Penticton psychiatrist loses $9m lawsuit against Interior Health over patient assault – Penticton Western News
The psychiatrist who sued Interior Health after being attacked at the Penticton Regional Hospital had his case dismissed, along with a potential $9 million in a lengthy decision released on March 4, 2022.
Dr. Rajeev Sheoran was knocked unconscious and fractured his jaw in 2014 during a date with Gregory Nield, a Summerland man and world-class jiu-jitsu martial artist who was involuntarily detained after getting being self-medicated with magic mushrooms.
Nield was convicted of aggravated assault in a separate criminal trial in 2017, for which he received 30 months probation, which he appealed in 2019 before the charges were dropped in 2020.
In his judgment, Judge Steven Wilson found that Interior Health was not negligent in its management of Nield and that Sheoran failed to prove whether IH provided the appropriate standard of care.
As a result of the assault, Sheoran suffered multiple injuries that required him to have a prosthetic cheekbone, dental work, and left him with major depressive disorder and post-traumatic stress disorder.
The lawsuit had claimed that Interior Health (IH) failed to conduct the required violence risk assessment for the hospital’s Inpatient Psychiatry Unit (IPU) prior to the incident, and Nield should have been transferred to another establishment. Sheoran said the information he had at the appointment was outdated and incomplete and that IH should have used its Aggressive Behavior Rating Scale to place Nield as a higher risk patient.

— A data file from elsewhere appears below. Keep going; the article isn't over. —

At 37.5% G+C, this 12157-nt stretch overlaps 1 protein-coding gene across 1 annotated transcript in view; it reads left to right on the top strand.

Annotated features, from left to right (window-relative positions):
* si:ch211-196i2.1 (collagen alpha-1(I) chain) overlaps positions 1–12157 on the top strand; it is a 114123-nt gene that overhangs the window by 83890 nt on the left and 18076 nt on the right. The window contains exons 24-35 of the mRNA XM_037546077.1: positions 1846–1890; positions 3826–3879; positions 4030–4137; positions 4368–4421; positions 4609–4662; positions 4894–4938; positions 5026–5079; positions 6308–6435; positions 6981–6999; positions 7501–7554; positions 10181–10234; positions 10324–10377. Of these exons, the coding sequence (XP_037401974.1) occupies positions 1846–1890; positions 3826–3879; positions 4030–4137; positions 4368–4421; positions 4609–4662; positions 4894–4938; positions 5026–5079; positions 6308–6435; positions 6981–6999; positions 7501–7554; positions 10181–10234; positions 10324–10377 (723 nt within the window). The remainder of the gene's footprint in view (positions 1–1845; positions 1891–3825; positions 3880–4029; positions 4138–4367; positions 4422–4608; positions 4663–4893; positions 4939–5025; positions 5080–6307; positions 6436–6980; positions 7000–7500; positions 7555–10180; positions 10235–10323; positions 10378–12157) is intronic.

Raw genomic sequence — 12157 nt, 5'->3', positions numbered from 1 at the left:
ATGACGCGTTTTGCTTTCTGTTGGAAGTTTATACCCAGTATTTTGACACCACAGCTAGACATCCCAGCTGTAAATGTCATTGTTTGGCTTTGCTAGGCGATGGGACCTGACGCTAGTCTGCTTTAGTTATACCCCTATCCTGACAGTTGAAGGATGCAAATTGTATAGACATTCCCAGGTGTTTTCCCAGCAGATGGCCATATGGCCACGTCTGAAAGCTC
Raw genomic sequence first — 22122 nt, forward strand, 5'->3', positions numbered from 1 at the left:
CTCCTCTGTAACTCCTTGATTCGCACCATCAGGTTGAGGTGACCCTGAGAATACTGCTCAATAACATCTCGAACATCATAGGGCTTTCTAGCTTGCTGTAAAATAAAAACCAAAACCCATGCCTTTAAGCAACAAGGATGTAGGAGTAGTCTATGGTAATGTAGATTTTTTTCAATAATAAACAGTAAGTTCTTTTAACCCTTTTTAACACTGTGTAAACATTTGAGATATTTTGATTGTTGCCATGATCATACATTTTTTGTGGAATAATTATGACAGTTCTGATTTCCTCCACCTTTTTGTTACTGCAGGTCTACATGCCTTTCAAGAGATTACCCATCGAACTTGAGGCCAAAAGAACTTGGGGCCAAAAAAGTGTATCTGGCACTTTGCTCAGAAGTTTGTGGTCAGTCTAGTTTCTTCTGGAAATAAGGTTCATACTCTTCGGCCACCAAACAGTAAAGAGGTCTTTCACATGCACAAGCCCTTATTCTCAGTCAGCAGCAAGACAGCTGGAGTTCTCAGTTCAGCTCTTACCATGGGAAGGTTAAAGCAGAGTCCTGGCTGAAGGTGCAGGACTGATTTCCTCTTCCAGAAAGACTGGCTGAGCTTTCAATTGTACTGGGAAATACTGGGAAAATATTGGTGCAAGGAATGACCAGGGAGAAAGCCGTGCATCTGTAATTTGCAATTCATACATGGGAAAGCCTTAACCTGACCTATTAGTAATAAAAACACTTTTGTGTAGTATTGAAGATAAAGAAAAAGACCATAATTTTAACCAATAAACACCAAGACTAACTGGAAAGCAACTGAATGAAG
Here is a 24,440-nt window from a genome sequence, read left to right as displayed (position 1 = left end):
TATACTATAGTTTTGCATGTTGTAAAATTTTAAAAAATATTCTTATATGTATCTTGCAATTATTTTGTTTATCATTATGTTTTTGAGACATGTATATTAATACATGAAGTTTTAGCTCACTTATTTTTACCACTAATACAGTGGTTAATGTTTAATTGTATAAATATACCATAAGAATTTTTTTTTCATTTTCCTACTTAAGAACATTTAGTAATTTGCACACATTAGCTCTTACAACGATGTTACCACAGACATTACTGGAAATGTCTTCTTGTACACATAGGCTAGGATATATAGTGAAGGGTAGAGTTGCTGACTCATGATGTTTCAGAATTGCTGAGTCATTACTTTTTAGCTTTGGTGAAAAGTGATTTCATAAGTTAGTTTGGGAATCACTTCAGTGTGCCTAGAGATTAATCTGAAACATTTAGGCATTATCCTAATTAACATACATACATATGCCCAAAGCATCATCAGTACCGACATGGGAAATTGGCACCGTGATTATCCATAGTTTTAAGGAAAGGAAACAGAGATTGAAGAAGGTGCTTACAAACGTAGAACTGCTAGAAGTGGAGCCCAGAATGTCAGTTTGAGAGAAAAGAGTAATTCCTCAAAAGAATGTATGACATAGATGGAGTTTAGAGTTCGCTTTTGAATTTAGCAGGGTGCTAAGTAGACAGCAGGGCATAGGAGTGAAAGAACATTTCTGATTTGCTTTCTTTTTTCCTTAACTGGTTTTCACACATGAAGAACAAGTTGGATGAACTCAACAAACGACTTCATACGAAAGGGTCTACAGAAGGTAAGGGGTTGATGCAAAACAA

According to the ruling, transfers from a facility like the IPU are done by the police after two weeks of treatment if the patient is still resistant and the facility they would be transferred to has an open bed and a committee reviews and approves. the transfer.
The decision also said that the risk of violence and assessment of aggressive behavior likely would not have changed the circumstances that led to the assault and that Sheoran had effectively taken the position of requesting that a patient’s information be released. recorded twice.
Judge Wilson concluded that Sheoran had not provided sufficient evidence to prove that IH had been negligent in providing the appropriate standard of care, and that “in the context of this violent assault, one can always speculate in hindsight. on what could have been done to prevent it, but that alone is insufficient,” he wrote.
“While there may be instances where a breach of the standard of care may be inferred from all surrounding facts and circumstances or is so obvious that expert evidence is not required, this is not such a case.”
Despite Sheoran’s claim being denied, the decision still details the damages Sheoran would have received had he been successful.
It would have included $32,000 for special damages for the costs of treatment Sheoran received, including counseling and orthodontic work, following the attack and $40,000 for future care costs; $5.8 million for loss of future revenue due to the incident and $2.6 million for loss of past revenue.
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British Columbia Supreme Court